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Suppose you apply a constant net
force, F_{net}, to an object of mass
m. Newton's Second Law tells
you that the object will accelerate,
so if it starts with velocity
v_{o}, after some time t its velocity will be v. This
situation is diagrammed below.

The acceleration of the object equals its change in velocity divided by the time it takes the velocity to change. In symbols:

Multiplying both sides of this equation by t gives:

The right side of the equation above comes from the fact that the
change in velocity equals the final velocity, v, minus the starting
velocity, v_{o}. (Note: We could have just as well started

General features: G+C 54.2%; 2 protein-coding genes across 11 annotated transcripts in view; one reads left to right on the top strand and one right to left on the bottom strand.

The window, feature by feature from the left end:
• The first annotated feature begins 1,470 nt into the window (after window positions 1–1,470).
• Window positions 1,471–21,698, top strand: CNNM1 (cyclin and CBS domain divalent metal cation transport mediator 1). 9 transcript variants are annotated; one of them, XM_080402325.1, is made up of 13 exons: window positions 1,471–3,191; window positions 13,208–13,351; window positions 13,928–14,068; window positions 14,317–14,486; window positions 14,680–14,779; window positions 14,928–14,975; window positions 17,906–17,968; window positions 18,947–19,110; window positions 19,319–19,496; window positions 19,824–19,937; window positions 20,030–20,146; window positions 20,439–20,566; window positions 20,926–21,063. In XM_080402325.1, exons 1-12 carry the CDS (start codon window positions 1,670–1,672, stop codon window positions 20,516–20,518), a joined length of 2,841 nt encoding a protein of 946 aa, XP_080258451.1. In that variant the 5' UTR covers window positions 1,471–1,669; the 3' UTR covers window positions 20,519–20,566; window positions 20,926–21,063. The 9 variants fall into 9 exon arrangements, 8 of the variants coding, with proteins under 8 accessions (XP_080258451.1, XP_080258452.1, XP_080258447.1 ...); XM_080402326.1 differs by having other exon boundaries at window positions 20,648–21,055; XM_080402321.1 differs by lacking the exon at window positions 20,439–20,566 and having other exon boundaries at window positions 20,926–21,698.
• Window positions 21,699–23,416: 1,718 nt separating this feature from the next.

with the kinematics equation v = v_{o} + at.) This is a valid
*kinematical* statement about the motion. To turn it into a*
dynamical* statement about the motion, multiply both sides of the
equation by the object's mass, m:

Since Newton's Second Law tells us that the net force on an object
equals the product of the object's mass and acceleration, we can
replace ma with F_{net} in this equation. On the right side,
the quantity mass times velocity is called momentum, p.

The quantity on the left, F_{net}t, is the impulse exerted
on the object by the net force. The quantity on the right of the
equation is the object's final momentum minus its starting momentum,
which is its change in momentum.

This is the Impulse-Momentum Equation.

Click here for an alternate derivation.

last update January 12, 2010 by JL Stanbrough